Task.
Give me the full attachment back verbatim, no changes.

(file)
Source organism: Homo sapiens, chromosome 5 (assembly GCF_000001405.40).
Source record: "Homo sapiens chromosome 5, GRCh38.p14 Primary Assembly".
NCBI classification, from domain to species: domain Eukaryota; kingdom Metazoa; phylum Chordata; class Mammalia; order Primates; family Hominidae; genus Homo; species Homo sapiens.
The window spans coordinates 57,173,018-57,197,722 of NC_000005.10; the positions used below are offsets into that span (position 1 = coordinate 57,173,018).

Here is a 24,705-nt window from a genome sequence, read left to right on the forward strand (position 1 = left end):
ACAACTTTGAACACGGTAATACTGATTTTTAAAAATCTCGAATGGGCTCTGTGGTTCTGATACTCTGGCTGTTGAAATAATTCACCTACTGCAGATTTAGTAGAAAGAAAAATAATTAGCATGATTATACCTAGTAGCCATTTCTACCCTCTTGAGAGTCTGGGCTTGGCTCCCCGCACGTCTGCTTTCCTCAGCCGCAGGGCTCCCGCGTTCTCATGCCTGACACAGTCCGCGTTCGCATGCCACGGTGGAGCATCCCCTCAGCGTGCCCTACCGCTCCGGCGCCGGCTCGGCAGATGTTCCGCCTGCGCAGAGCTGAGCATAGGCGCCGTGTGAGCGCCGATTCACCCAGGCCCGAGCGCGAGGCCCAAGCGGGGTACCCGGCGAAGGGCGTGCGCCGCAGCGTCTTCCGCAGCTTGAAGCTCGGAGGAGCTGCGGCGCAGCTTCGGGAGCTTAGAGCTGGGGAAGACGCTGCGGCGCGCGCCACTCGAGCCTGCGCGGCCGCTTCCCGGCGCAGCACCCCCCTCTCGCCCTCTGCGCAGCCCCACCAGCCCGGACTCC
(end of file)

Source organism: Homo sapiens, chromosome 5 (assembly GCF_000001405.40).
Source record: "Homo sapiens chromosome 5, GRCh38.p14 Primary Assembly".
NCBI classification, from domain to species: domain Eukaryota; kingdom Metazoa; phylum Chordata; class Mammalia; order Primates; family Hominidae; genus Homo; species Homo sapiens.
The window spans coordinates 57,173,018-57,197,722 of NC_000005.10; the positions used below are offsets into that span (position 1 = coordinate 57,173,018).

Here is a 24,705-nt window from a genome sequence, read left to right on the forward strand (position 1 = left end):
ACAACTTTGAACACGGTAATACTGATTTTTAAAAATCTCGAATGGGCTCTGTGGTTCTGATACTCTGGCTGTTGAAATAATTCACCTACTGCAGATTTAGTAGAAAGAAAAATAATTAGCATGATTATACCTAGTAGCCATTTCTACCCTCTTGAGAGTCTGGGCTTGGCTCCCCGCACGTCTGCTTTCCTCAGCCGCAGGGCTCCCGCGTTCTCATGCCTGACACAGTCCGCGTTCGCATGCCACGGTGGAGCATCCCCTCAGCGTGCCCTACCGCTCCGGCGCCGGCTCGGCAGATGTTCCGCCTGCGCAGAGCTGAGCATAGGCGCCGTGTGAGCGCCGATTCACCCAGGCCCGAGCGCGAGGCCCAAGCGGGGTACCCGGCGAAGGGCGTGCGCCGCAGCGTCTTCCGCAGCTTGAAGCTCGGAGGAGCTGCGGCGCAGCTTCGGGAGCTTAGAGCTGGGGAAGACGCTGCGGCGCGCGCCACTCGAGCCTGCGCGGCCGCTTCCCGGCGCAGCACCCCCCTCTCGCCCTCTGCGCAGCCCCACCAGCCCGGACTCC